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See the image below. What thoughts come to your mind? How do you feel?

If you love nature and seek adventure in life, this image might have felt like solace, but if you are afraid of heights, then it might have generated feelings of fear. Clearly our experiences, perceptions, fears, ambitions, values, relationships and situations impact the way we feel.

Hence, the adage, ‘you are what you think’.

We all know what happens when all that we are feeling on the inside isn’t portrayed accurately on the outside. Let’s discuss some of the ways to effectively manage our emotions:

Affect Labelling — Sharing and talking about our experiences with our loved ones, a therapist or journaling can help us feel better. In 2018, Torre and Lieberman found that naming our feelings attenuates activity in the amygdala (part of the brain that becomes active in the face of fear, anger or sadness). And so, labelling our emotions can be a form of unconscious, automatic way of regulating emotions.

We are not our emotions — Replace ‘I am sad’, with ‘I am feeling sad’. This can act as a reminder that this is my current feeling and may not last forever.

Locating the source — As humans, we tend to project our emotions in a socially acceptable way. A person mad at his/her boss might displace their anger on the partner. If you are feeling angry at someone, check if they are the true source of your anger. When we fail to locate the true source of our emotions we also fail to understand and regulate them.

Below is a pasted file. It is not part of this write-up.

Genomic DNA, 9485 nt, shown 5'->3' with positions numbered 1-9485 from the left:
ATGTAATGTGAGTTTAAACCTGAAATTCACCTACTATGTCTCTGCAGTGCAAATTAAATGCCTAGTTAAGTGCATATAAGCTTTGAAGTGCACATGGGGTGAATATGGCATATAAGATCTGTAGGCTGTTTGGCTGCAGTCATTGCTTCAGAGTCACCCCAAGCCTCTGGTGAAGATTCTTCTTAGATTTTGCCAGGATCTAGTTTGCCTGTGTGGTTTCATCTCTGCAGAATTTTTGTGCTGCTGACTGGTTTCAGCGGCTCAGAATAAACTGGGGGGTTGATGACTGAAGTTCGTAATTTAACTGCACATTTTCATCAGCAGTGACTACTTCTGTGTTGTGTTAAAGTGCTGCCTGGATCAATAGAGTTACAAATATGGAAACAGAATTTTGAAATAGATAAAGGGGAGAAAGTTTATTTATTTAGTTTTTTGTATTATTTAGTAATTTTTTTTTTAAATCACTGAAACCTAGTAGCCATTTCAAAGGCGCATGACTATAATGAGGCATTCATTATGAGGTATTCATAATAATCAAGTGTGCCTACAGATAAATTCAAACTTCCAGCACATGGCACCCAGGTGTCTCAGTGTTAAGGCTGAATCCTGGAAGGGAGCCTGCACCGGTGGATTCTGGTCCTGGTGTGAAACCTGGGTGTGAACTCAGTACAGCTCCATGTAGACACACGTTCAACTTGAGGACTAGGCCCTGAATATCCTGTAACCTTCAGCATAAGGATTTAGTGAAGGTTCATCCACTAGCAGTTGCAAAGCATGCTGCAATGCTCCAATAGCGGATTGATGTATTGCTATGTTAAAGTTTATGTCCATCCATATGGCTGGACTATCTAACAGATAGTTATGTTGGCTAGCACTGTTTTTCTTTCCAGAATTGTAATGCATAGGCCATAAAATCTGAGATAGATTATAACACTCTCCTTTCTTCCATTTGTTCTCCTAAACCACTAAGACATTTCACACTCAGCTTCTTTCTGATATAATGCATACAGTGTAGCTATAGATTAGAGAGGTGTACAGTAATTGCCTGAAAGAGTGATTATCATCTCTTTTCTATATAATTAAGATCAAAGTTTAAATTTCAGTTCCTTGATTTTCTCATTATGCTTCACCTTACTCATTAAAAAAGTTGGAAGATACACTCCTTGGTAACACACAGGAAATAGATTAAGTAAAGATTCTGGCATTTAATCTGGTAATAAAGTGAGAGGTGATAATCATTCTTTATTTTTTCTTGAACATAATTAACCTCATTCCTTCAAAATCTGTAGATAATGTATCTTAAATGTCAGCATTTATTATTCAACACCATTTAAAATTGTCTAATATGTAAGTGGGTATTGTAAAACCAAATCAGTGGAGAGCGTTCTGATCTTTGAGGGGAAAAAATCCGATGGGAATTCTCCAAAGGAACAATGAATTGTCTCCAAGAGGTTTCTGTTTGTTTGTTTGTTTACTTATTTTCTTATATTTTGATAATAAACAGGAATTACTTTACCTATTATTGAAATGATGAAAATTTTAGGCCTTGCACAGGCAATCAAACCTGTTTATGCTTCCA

Alternative Perceptions — Actively replacing negative thought patterns with constructive thoughts can change the way we feel. Look for alternative perspectives in a situation. Consider this, at night you are alone at home and hear a sudden thud and attribute it to a home invasion. This thought can make you feel afraid and threatened. Instead, if you connect this thud to weather or something less dangerous then you may not feel as fearful.

Rate your emotions — Sometimes without really understanding the intensity of our emotions we tend to use terms — such as depression or anxiety — to express ourselves. When we describe our concerns/worries as anxiety, or sadness as depression, we intensify our emotions. Expressing feelings out of proportion can make us feel that we are inadequate to control them. To avoid this, try rating your emotions on a scale of 1 to 10. For instance, if 1 is ‘concerned’ and 10 is ‘anxiety’, how would you rate your current feeling? Rating emotions is a simple way of recognizing the true intensity of our emotions.

Dealing with or managing emotions can be challenging. Becoming aware of one’s emotions can be the first step in effective emotional regulation. There are different ways to attain this awareness, such as expressive arts, mindfulness and music therapy. To get more insight you can check out ManoShala.


Muskan Gupta, Psychologist, ManoShala


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